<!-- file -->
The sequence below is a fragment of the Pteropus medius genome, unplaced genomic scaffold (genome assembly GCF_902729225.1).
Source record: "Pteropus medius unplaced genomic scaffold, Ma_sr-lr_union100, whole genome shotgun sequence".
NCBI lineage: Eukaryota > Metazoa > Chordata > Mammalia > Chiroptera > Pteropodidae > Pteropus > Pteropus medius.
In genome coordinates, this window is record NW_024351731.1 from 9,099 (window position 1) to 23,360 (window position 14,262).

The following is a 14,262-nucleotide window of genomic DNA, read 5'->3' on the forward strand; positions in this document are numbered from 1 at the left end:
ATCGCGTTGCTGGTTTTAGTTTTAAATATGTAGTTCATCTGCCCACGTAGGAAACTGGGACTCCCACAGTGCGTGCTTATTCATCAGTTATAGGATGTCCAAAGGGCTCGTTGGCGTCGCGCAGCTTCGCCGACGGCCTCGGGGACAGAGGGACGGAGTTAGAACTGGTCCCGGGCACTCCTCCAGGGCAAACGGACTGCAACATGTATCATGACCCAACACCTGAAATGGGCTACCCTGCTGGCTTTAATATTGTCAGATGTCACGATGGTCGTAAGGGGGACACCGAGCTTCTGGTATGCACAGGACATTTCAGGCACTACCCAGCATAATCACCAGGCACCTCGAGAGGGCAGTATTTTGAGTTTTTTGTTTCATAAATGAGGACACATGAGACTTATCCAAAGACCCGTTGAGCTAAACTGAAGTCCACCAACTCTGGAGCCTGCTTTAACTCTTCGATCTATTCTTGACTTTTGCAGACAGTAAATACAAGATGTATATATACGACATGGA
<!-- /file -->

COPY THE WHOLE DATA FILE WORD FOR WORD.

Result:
The sequence below is a fragment of the Pteropus medius genome, unplaced genomic scaffold (genome assembly GCF_902729225.1).
Source record: "Pteropus medius unplaced genomic scaffold, Ma_sr-lr_union100, whole genome shotgun sequence".
NCBI lineage: Eukaryota > Metazoa > Chordata > Mammalia > Chiroptera > Pteropodidae > Pteropus > Pteropus medius.
In genome coordinates, this window is record NW_024351731.1 from 9,099 (window position 1) to 23,360 (window position 14,262).

The following is a 14,262-nucleotide window of genomic DNA, read 5'->3' on the forward strand; positions in this document are numbered from 1 at the left end:
ATCGCGTTGCTGGTTTTAGTTTTAAATATGTAGTTCATCTGCCCACGTAGGAAACTGGGACTCCCACAGTGCGTGCTTATTCATCAGTTATAGGATGTCCAAAGGGCTCGTTGGCGTCGCGCAGCTTCGCCGACGGCCTCGGGGACAGAGGGACGGAGTTAGAACTGGTCCCGGGCACTCCTCCAGGGCAAACGGACTGCAACATGTATCATGACCCAACACCTGAAATGGGCTACCCTGCTGGCTTTAATATTGTCAGATGTCACGATGGTCGTAAGGGGGACACCGAGCTTCTGGTATGCACAGGACATTTCAGGCACTACCCAGCATAATCACCAGGCACCTCGAGAGGGCAGTATTTTGAGTTTTTTGTTTCATAAATGAGGACACATGAGACTTATCCAAAGACCCGTTGAGCTAAACTGAAGTCCACCAACTCTGGAGCCTGCTTTAACTCTTCGATCTATTCTTGACTTTTGCAGACAGTAAATACAAGATGTATATATACGACATGGA